Lallier, who recently was selected to the Minnesota Swimming Hall of Fame, also is excited about the state of the Peninsula Piranhas club.
But what’s really got her excited is how well the Piranhas and Silver Salmon are working together to create great swimmers. Lallier actually does coaching for both clubs.
“I’m so proud of the way we are working with our competitors on the peninsula,” Lallier said. “Of course, when they go to high school season, they have to represent their school and be tough for their team.
“But in the offseason we’re doing a great job of working together.”
In Homer, Will Roedl also is trying to bring stability to the talent pipeline after a lot of turnover in the high school head coaching position in recent years.
Roedl said he is committed to the long haul, and added new assistant Anne Love and diving coach Dalton Warren are in the same boat.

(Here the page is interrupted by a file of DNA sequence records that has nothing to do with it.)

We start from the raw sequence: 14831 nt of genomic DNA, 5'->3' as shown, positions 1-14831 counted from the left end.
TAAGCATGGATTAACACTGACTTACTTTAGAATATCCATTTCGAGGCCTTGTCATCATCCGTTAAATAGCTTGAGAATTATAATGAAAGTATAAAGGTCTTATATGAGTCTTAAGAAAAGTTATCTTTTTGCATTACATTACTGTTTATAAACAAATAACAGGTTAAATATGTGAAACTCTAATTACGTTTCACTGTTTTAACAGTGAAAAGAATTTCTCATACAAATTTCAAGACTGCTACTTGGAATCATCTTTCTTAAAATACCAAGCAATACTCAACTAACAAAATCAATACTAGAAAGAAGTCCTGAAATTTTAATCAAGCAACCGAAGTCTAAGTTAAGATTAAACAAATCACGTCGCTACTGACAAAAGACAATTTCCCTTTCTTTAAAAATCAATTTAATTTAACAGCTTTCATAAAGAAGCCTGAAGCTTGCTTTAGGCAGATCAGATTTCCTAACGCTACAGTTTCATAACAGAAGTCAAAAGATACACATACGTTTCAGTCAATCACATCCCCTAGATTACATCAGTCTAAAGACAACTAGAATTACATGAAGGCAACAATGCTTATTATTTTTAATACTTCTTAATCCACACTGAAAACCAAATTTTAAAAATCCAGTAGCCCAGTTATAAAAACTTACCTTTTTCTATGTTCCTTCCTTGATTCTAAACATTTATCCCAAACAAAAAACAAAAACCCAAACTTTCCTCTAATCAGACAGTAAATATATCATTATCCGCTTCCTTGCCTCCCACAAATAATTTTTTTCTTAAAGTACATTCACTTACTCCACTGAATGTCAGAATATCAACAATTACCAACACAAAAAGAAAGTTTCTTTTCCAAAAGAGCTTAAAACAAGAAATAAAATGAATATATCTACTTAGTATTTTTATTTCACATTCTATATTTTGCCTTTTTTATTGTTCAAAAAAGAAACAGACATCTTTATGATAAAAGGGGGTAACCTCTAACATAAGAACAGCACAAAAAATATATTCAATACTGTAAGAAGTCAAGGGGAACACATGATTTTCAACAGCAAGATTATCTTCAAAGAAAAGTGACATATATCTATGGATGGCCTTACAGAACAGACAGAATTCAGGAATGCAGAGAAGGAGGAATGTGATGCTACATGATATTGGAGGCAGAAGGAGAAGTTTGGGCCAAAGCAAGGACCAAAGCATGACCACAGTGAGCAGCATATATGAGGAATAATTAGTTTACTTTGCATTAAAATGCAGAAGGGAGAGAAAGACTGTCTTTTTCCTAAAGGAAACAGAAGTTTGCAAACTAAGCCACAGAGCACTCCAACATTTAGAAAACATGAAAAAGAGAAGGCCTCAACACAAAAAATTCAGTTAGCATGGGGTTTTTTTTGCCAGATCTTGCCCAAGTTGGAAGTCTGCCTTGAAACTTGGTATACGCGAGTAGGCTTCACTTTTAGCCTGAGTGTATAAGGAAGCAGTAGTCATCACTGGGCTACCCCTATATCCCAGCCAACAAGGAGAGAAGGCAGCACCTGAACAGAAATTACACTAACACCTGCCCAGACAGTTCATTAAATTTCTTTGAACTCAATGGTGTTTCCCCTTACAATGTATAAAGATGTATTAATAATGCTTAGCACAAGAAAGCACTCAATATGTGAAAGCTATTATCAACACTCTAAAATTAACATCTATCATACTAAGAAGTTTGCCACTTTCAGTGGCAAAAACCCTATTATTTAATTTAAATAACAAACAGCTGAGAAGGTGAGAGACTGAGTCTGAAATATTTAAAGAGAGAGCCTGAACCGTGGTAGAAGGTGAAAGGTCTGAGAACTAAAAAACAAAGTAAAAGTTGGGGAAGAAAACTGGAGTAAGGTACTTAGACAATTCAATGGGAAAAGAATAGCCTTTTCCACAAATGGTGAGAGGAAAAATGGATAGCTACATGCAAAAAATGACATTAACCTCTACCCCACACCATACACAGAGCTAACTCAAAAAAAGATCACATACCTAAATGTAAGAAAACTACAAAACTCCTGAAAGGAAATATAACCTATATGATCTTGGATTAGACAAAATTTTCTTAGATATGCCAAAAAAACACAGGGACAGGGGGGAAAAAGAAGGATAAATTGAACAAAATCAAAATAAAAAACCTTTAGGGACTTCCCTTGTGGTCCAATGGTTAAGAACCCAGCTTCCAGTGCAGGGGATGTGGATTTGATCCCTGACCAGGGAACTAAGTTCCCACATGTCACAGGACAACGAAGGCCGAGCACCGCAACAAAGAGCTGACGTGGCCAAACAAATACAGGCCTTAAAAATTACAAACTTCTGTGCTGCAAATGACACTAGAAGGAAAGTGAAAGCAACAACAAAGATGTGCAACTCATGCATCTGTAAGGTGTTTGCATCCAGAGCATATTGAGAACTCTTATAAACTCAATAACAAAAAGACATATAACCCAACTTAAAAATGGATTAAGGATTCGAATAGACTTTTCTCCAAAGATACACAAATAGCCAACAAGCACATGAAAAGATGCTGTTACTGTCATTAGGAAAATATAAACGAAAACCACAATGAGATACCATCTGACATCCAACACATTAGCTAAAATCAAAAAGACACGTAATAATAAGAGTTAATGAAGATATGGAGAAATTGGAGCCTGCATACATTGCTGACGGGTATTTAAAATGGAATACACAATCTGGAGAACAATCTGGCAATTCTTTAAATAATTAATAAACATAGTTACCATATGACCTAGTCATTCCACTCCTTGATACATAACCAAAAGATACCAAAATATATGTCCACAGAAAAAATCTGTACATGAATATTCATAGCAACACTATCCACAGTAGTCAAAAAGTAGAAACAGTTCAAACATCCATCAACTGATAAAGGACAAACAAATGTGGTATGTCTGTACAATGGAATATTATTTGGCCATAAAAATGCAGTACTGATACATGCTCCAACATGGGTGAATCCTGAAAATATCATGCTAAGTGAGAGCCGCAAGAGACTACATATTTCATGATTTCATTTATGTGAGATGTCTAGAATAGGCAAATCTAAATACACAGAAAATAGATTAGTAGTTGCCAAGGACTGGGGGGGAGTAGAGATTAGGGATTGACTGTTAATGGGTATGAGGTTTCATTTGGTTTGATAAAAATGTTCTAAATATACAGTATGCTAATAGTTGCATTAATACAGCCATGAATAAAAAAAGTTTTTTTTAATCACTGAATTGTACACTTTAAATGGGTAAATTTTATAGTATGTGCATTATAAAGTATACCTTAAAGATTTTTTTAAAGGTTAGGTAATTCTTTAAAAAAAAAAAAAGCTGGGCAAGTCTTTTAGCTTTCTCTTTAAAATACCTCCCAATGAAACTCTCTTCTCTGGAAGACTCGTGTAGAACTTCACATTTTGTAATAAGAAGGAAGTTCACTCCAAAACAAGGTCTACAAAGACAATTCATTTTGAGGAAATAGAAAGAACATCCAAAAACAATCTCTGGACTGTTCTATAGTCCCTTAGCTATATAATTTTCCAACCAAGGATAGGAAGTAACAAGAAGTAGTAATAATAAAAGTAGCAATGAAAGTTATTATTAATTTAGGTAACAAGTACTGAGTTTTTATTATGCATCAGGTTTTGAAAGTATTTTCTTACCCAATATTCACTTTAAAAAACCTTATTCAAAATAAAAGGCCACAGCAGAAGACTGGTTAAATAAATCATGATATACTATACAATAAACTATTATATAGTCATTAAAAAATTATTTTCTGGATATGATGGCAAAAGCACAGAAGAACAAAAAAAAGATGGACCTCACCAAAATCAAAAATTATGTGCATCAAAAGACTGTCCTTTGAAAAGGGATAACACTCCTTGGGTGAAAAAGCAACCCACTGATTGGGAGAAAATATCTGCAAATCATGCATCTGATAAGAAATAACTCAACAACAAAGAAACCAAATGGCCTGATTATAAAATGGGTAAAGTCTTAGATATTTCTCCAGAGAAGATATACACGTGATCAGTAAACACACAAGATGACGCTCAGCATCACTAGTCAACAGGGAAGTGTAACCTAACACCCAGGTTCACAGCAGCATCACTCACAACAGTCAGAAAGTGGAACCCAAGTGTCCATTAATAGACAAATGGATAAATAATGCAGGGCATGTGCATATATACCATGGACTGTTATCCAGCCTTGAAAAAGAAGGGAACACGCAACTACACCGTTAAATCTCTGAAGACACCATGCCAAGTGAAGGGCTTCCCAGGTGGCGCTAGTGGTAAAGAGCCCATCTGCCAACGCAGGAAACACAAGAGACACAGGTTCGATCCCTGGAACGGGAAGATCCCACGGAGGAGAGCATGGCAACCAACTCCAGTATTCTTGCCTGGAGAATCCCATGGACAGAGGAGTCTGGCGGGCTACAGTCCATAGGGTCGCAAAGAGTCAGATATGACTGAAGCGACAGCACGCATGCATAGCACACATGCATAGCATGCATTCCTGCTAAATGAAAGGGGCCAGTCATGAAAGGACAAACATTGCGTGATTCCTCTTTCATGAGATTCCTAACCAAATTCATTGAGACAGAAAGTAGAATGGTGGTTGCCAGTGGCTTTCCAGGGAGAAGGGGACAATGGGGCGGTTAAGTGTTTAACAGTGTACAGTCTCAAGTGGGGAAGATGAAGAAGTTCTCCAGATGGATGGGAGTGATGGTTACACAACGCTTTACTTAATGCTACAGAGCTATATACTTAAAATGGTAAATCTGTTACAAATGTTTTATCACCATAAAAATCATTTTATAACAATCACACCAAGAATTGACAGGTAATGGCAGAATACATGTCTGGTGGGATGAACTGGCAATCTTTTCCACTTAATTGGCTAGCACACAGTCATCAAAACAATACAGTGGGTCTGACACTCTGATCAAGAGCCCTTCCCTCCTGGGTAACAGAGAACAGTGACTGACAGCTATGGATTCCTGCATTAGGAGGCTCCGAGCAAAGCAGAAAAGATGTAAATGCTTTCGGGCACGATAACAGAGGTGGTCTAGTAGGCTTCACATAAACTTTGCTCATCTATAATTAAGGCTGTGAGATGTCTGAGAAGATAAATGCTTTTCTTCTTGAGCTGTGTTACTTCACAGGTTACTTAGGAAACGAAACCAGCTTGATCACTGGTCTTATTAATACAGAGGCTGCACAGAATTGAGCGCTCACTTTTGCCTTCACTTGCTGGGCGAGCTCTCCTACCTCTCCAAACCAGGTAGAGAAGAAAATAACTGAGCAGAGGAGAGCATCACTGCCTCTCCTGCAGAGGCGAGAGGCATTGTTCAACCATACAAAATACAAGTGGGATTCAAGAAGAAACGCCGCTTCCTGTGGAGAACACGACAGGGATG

Roedl also said he is working well with Thaddeus Gunther, the head coach of the Kachemak Swim Club.
“I worked a lot with the club coach in town over the winter,” Roedl said. “We have the same vision for swimming in Homer.
“That enables swimmers to swim year-round and let’s him prepare swimmers to know what to expect when they get to high school.”
The season opens today at 3 p.m. at Kenai Central, when the Kards host Seward in a dual meet. Soldotna also will be in Kodiak today and Saturday for a dual meet. Homer will be doing the Homer Triathlon on Saturday, which serves as a fundraiser for swimming and diving.
The following is a closer look at the peninsula’s swim and dive programs:
Roedl said the program is headed in the right direction.
“We have a much bigger incoming freshman class than we did last year,” he said. “We’re moving in the right direction, but we’re still in a building year.”
Senior Lauren Kuhns returns for the Mariners after winning regions in the 500 freestyle and also qualifying for state in the 200 freestyle.
Diver Rhythm Beckett-Cook also returns after qualifying for state as a freshman.